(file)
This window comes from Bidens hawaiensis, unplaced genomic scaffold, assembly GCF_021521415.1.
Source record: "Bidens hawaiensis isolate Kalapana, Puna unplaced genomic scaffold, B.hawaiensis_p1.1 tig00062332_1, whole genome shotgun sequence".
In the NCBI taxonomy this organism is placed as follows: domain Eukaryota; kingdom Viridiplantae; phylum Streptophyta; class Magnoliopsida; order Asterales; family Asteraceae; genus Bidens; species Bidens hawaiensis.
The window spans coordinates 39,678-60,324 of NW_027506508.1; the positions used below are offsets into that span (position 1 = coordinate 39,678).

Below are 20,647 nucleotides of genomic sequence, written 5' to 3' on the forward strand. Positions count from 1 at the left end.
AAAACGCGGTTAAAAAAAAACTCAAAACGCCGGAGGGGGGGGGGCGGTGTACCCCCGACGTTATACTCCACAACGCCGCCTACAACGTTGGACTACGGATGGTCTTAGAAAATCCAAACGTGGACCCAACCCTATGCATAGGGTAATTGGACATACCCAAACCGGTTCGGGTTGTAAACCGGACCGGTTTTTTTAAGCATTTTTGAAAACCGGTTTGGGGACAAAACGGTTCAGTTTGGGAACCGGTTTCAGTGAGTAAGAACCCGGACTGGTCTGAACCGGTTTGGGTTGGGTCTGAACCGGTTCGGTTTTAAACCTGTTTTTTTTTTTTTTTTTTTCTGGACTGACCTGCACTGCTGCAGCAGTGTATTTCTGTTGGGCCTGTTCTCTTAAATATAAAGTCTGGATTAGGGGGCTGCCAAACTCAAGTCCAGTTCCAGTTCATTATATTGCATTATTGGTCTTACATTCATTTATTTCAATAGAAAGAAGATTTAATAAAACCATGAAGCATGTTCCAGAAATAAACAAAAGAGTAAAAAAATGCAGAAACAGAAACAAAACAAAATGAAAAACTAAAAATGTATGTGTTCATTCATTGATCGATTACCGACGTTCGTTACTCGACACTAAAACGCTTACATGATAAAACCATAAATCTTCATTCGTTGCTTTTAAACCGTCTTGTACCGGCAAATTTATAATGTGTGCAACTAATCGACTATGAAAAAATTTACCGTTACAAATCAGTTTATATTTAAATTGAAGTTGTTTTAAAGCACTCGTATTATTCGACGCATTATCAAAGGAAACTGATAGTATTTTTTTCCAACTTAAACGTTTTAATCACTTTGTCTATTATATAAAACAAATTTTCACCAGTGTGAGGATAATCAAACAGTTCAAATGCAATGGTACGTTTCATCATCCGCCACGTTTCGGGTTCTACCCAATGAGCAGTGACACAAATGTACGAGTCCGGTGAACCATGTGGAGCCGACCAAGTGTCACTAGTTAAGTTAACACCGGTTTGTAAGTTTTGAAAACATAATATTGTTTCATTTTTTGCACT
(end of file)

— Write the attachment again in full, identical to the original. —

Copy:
This window comes from Bidens hawaiensis, unplaced genomic scaffold, assembly GCF_021521415.1.
Source record: "Bidens hawaiensis isolate Kalapana, Puna unplaced genomic scaffold, B.hawaiensis_p1.1 tig00062332_1, whole genome shotgun sequence".
In the NCBI taxonomy this organism is placed as follows: domain Eukaryota; kingdom Viridiplantae; phylum Streptophyta; class Magnoliopsida; order Asterales; family Asteraceae; genus Bidens; species Bidens hawaiensis.
The window spans coordinates 39,678-60,324 of NW_027506508.1; the positions used below are offsets into that span (position 1 = coordinate 39,678).

Below are 20,647 nucleotides of genomic sequence, written 5' to 3' on the forward strand. Positions count from 1 at the left end.
AAAACGCGGTTAAAAAAAAACTCAAAACGCCGGAGGGGGGGGGGCGGTGTACCCCCGACGTTATACTCCACAACGCCGCCTACAACGTTGGACTACGGATGGTCTTAGAAAATCCAAACGTGGACCCAACCCTATGCATAGGGTAATTGGACATACCCAAACCGGTTCGGGTTGTAAACCGGACCGGTTTTTTTAAGCATTTTTGAAAACCGGTTTGGGGACAAAACGGTTCAGTTTGGGAACCGGTTTCAGTGAGTAAGAACCCGGACTGGTCTGAACCGGTTTGGGTTGGGTCTGAACCGGTTCGGTTTTAAACCTGTTTTTTTTTTTTTTTTTTTCTGGACTGACCTGCACTGCTGCAGCAGTGTATTTCTGTTGGGCCTGTTCTCTTAAATATAAAGTCTGGATTAGGGGGCTGCCAAACTCAAGTCCAGTTCCAGTTCATTATATTGCATTATTGGTCTTACATTCATTTATTTCAATAGAAAGAAGATTTAATAAAACCATGAAGCATGTTCCAGAAATAAACAAAAGAGTAAAAAAATGCAGAAACAGAAACAAAACAAAATGAAAAACTAAAAATGTATGTGTTCATTCATTGATCGATTACCGACGTTCGTTACTCGACACTAAAACGCTTACATGATAAAACCATAAATCTTCATTCGTTGCTTTTAAACCGTCTTGTACCGGCAAATTTATAATGTGTGCAACTAATCGACTATGAAAAAATTTACCGTTACAAATCAGTTTATATTTAAATTGAAGTTGTTTTAAAGCACTCGTATTATTCGACGCATTATCAAAGGAAACTGATAGTATTTTTTTCCAACTTAAACGTTTTAATCACTTTGTCTATTATATAAAACAAATTTTCACCAGTGTGAGGATAATCAAACAGTTCAAATGCAATGGTACGTTTCATCATCCGCCACGTTTCGGGTTCTACCCAATGAGCAGTGACACAAATGTACGAGTCCGGTGAACCATGTGGAGCCGACCAAGTGTCACTAGTTAAGTTAACACCGGTTTGTAAGTTTTGAAAACATAATATTGTTTCATTTTTTGCACT